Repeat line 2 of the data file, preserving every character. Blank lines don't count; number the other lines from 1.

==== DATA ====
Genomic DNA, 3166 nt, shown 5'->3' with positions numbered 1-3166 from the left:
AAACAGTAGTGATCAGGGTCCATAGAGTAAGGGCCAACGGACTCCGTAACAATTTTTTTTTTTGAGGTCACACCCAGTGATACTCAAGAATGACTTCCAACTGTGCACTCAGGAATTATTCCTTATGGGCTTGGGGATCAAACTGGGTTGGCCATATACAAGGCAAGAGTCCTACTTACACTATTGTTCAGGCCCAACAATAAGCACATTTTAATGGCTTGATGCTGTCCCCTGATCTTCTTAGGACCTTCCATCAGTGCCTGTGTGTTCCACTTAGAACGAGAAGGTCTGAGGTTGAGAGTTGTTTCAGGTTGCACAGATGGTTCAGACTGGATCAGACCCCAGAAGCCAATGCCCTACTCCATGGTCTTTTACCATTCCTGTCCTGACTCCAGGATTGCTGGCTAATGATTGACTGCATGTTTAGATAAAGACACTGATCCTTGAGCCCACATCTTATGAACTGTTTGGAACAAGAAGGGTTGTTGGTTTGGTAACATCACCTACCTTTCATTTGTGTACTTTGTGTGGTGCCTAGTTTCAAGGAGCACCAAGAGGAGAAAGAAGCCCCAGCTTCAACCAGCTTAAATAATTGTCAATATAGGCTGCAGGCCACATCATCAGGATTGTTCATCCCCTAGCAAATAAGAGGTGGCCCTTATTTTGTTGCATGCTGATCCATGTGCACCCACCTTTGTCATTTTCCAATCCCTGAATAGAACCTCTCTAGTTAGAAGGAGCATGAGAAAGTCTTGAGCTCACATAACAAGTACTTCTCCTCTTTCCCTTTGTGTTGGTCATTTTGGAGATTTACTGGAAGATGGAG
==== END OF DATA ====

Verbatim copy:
AAACAGTAGTGATCAGGGTCCATAGAGTAAGGGCCAACGGACTCCGTAACAATTTTTTTTTTTGAGGTCACACCCAGTGATACTCAAGAATGACTTCCAACTGTGCACTCAGGAATTATTCCTTATGGGCTTGGGGATCAAACTGGGTTGGCCATATACAAGGCAAGAGTCCTACTTACACTATTGTTCAGGCCCAACAATAAGCACATTTTAATGGCTTGATGCTGTCCCCTGATCTTCTTAGGACCTTCCATCAGTGCCTGTGTGTTCCACTTAGAACGAGAAGGTCTGAGGTTGAGAGTTGTTTCAGGTTGCACAGATGGTTCAGACTGGATCAGACCCCAGAAGCCAATGCCCTACTCCATGGTCTTTTACCATTCCTGTCCTGACTCCAGGATTGCTGGCTAATGATTGACTGCATGTTTAGATAAAGACACTGATCCTTGAGCCCACATCTTATGAACTGTTTGGAACAAGAAGGGTTGTTGGTTTGGTAACATCACCTACCTTTCATTTGTGTACTTTGTGTGGTGCCTAGTTTCAAGGAGCACCAAGAGGAGAAAGAAGCCCCAGCTTCAACCAGCTTAAATAATTGTCAATATAGGCTGCAGGCCACATCATCAGGATTGTTCATCCCCTAGCAAATAAGAGGTGGCCCTTATTTTGTTGCATGCTGATCCATGTGCACCCACCTTTGTCATTTTCCAATCCCTGAATAGAACCTCTCTAGTTAGAAGGAGCATGAGAAAGTCTTGAGCTCACATAACAAGTACTTCTCCTCTTTCCCTTTGTGTTGGTCATTTTGGAGATTTACTGGAAGATGGAG